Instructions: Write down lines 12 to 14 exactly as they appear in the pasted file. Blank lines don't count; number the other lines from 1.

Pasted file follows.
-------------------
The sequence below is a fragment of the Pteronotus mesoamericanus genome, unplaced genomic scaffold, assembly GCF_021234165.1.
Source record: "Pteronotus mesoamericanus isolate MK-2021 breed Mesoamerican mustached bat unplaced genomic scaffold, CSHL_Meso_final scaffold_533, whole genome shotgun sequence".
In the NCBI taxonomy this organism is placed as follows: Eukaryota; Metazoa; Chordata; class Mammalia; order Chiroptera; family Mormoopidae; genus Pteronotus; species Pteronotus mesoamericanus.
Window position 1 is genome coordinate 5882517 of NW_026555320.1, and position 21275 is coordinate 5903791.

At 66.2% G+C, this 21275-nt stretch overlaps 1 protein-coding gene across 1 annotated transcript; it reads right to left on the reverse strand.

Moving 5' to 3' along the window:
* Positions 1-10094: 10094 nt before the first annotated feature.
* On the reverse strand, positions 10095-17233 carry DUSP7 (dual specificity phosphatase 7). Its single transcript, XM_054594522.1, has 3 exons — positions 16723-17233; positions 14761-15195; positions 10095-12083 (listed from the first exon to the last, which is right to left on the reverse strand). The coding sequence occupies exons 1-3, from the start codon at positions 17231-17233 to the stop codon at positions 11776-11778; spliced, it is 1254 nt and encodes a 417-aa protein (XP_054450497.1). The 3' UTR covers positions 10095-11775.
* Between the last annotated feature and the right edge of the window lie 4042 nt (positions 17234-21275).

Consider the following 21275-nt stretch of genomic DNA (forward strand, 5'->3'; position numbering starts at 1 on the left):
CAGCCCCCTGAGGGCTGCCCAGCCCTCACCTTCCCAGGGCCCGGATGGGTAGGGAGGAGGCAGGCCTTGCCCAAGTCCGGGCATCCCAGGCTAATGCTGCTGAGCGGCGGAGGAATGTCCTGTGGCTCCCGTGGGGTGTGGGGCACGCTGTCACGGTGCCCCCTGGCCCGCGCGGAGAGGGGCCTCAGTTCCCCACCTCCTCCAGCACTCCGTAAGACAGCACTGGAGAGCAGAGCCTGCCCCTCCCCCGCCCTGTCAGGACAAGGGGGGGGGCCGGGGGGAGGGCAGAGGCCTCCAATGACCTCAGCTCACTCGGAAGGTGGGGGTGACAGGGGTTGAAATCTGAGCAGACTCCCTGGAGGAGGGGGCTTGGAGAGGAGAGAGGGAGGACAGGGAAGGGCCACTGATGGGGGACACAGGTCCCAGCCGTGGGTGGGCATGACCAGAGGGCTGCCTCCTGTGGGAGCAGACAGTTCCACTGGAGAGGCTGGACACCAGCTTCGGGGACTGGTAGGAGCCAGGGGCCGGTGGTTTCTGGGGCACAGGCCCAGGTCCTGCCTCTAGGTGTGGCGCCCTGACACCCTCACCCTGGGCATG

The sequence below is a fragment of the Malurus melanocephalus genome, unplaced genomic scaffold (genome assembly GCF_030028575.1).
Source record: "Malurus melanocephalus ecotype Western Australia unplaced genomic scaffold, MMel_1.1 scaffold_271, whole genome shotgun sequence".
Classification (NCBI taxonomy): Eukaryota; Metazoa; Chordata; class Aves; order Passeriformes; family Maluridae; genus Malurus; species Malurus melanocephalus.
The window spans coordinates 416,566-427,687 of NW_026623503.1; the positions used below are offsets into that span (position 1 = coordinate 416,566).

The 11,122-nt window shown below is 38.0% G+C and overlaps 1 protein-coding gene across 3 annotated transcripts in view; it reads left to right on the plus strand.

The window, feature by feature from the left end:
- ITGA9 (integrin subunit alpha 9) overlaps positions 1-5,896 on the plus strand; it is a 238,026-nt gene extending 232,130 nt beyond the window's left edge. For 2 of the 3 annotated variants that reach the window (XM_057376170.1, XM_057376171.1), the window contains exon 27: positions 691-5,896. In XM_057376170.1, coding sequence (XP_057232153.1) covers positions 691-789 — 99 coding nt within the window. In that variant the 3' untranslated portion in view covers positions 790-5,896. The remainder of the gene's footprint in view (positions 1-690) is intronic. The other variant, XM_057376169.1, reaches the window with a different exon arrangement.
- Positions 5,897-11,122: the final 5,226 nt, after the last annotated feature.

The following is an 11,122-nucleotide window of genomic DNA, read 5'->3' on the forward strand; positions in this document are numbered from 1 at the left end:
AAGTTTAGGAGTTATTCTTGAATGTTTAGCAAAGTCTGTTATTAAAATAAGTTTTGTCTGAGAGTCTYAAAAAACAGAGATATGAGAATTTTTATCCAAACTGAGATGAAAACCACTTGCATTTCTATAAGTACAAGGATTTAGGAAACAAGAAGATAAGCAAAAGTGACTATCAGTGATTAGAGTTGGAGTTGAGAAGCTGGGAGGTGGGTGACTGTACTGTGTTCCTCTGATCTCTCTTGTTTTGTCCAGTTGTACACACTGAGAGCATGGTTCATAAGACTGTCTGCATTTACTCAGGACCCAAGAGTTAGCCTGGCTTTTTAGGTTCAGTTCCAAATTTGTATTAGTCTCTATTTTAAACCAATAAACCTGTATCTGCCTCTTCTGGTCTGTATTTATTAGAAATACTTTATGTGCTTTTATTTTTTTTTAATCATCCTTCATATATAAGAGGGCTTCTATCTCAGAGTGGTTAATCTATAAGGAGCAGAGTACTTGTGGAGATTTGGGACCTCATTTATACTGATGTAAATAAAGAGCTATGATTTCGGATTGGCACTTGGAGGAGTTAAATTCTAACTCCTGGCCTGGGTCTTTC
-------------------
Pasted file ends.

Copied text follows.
The sequence below is a fragment of the Malurus melanocephalus genome, unplaced genomic scaffold (genome assembly GCF_030028575.1).
Source record: "Malurus melanocephalus ecotype Western Australia unplaced genomic scaffold, MMel_1.1 scaffold_271, whole genome shotgun sequence".
Classification (NCBI taxonomy): Eukaryota; Metazoa; Chordata; class Aves; order Passeriformes; family Maluridae; genus Malurus; species Malurus melanocephalus.